Though the first clear reference to opiate use occurs in the third century BC, opiate use has likely occurred for more than 6,000 years. Understanding the history of opiates and their role in different cultures and demographic groups can provide insight into the use, abuse, and addiction problems in contemporary society.

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What are opiates?

The term opiate technically refers to substances that come from purified crude opium, which comes from the sap of the opium poppy. These include morphine, papaverine, and codeine. Though the term has commonly come to mean any substance derived from the opium poppy, heroin, for example, is technically an opioid because its molecular structure is an altered form of morphine. Opiates and opioids are also sometimes called narcotics, which means sleep-inducing. Indeed, opiates depress the central nervous system and can put the user into a painless, sleep-like state. For more information on specific opiates – as well as their corresponding addiction, detoxification, treatment, and rehabilitation factors.

How long have people been using opiates?

Ancient sources suggest that opium use may have been occurring as long as 4,000 years ago. Early physicians experimented with the use of the sap of the opium poppy in the treatment of various illnesses. Egypt, Greece, and Phoenicia were all engaged in the trade of opiates.

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Eventually, this trade brought opiates to the east through Persia, India, and China. In China, opium dens – where users would smoke opium pipes at their leisure – became popular. Centuries later, when many Chinese citizens emigrated to the United States in the 1800s to work on the railroads, their behaviors with opium (specifically, opium dens) became the target of public reform, even though many Americans had their own problems with the substance.

In the 1800s, both the U.S. and the U.K. saw increased use and abuse as companies began to patent and market opiates, including heroin, which was sold as "Bayer Heroin" in 1898. Throughout most of the century, opiates were very affordable and easily available from a range of sources, and no prescription was necessary. The most substantial group of addicts comprised middle- and upper-class women.

As the century turned, public attitudes shifted and the government (specifically in the U.S.) took a more active role. In 1906, new legislation required manufacturers of opiate products to provide certain information on the labels of their products. In 1914, both medical and non-medical uses of opiates became compromised when legislation passed in the same year was misinterpreted by enforcing agencies. Some religious groups believed the problems related to substance use were a religious/ethical question and advocated moral reform of addicts. Throughout the 20th century, opiates played various roles in wars, treating the pain of the soldiers, as well as in many other aspects of society.

What is the current state of opiate use?

Many prescription medicines like Vicodin and Oxycontin are derived from the sap of the opium poppy. These drugs are used to treat moderate to severe pain that is often associated with such chronic illnesses as cancer. Prescription drug abuse continues to be a problem in the United States, and is increasing among teenagers and other young adults who may steel these drugs from the medicine cabinets of family and friends, perceiving them to be a quick, inexpensive high with less of a social stigma than illicit drugs. In some cases, teens will take these drugs to "pharm parties" and share them with others, sometimes mixing drugs without knowing what they are. Websites even offer "recipes" for highs. To learn more about this dangerous trend, please read our article "Parents and Pills: Unintentional Drug Dealers."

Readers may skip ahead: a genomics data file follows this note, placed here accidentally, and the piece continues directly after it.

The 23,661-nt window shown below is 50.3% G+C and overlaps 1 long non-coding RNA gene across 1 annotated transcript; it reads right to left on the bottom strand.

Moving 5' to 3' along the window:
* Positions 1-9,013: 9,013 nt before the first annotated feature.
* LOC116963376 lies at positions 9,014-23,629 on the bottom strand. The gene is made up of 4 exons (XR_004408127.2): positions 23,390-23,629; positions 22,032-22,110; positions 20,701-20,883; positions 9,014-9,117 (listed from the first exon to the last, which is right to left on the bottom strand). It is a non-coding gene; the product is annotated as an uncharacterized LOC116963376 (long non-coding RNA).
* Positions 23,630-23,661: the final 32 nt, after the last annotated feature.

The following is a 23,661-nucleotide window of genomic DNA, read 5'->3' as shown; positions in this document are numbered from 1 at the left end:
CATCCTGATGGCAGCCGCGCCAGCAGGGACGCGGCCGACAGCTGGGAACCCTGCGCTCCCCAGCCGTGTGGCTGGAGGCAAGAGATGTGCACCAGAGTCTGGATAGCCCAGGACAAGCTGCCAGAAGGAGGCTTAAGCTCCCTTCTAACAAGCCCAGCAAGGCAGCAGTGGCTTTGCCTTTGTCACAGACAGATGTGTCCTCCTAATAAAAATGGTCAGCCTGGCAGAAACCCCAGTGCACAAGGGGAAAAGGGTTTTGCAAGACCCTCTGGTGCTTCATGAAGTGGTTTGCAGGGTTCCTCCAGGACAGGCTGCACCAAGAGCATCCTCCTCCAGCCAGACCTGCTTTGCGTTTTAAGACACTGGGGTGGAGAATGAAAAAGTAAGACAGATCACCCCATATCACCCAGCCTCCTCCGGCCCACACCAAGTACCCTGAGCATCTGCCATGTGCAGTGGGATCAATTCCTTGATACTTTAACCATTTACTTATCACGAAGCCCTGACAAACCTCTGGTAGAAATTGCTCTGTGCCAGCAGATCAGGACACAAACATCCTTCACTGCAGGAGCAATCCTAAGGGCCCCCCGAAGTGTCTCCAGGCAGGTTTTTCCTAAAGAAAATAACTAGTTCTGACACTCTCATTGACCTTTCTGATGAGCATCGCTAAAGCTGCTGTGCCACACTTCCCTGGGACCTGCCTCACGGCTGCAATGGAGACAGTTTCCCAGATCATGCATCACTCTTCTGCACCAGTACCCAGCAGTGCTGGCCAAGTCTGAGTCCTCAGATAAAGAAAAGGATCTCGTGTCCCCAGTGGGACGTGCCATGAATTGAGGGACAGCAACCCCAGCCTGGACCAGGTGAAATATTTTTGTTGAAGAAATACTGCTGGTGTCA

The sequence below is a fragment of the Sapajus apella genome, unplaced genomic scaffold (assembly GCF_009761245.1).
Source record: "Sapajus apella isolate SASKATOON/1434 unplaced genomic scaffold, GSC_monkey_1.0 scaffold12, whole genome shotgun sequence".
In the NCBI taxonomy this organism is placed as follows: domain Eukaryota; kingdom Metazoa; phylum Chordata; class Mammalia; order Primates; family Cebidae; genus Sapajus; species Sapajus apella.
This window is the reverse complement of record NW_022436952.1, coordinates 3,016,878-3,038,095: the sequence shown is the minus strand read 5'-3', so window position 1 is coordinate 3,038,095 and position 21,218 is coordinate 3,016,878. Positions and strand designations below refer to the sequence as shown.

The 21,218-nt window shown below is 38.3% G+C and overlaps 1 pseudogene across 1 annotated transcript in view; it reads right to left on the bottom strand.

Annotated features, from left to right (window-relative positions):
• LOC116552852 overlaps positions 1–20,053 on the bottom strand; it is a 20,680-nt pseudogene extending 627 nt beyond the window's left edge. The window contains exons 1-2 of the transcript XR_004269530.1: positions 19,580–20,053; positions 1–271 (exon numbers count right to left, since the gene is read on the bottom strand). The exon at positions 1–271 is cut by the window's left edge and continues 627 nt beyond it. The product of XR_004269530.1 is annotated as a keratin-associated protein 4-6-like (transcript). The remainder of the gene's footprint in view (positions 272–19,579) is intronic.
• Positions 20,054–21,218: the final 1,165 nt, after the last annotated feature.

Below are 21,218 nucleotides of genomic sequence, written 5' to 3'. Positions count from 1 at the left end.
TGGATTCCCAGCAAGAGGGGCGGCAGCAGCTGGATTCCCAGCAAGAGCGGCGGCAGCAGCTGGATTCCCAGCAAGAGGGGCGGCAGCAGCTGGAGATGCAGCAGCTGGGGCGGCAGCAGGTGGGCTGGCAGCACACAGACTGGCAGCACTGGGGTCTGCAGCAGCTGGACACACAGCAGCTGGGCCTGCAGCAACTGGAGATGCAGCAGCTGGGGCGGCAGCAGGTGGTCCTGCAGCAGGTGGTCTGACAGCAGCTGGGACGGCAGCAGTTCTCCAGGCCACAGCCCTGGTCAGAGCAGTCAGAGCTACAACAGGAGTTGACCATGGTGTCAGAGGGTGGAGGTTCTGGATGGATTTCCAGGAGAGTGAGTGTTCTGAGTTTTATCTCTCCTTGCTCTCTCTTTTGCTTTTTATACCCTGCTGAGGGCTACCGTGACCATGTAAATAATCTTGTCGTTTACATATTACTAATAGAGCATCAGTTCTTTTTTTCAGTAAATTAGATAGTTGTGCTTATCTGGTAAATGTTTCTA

A report from the Drug and Alcohol Services Information System (DASIS), which is part of the Substance Abuse and Mental Health Services Administration (SAMHSA), examined changes in the use of heroin from 1995 to 2005. The National Survey of Drug Use and Health indicated that about 379,000 individuals used heroin during 2005 with 108,000 of these people having tried it for the first time. According to this report, the proportion of primary heroin admissions of users who had injected the substance declined during this period from 69% to 63%. By contrast, the proportion of primary heroin admissions of users who had inhaled the substance increased during the period from 27% to 33%. The report suggests that there may be a trend away from injection use with inhalation as the method of administration remaining relatively stable throughout the decade in question.

Similarly, another report by DASIS considered non-heroin opiate admissions to hospitals during 2003. These admissions accounted for nearly 3% of all substance abuse-related admissions. Compared to admissions for heroin treatment, those who were admitted with non-heroin opiate problems were more likely to be admitted for the first time. A higher percentage of females (47%) were admitted for non-heroin opiate treatment compared to those admitted for specifically heroin treatment (32%).

Clearly, opiate abuse and addiction continues to plague numerous people of all ages, sexes, races, ethnicities, and income brackets in America. If you or someone you know has a problem with opiate addiction, we encourage you to call eDrug Rehab today.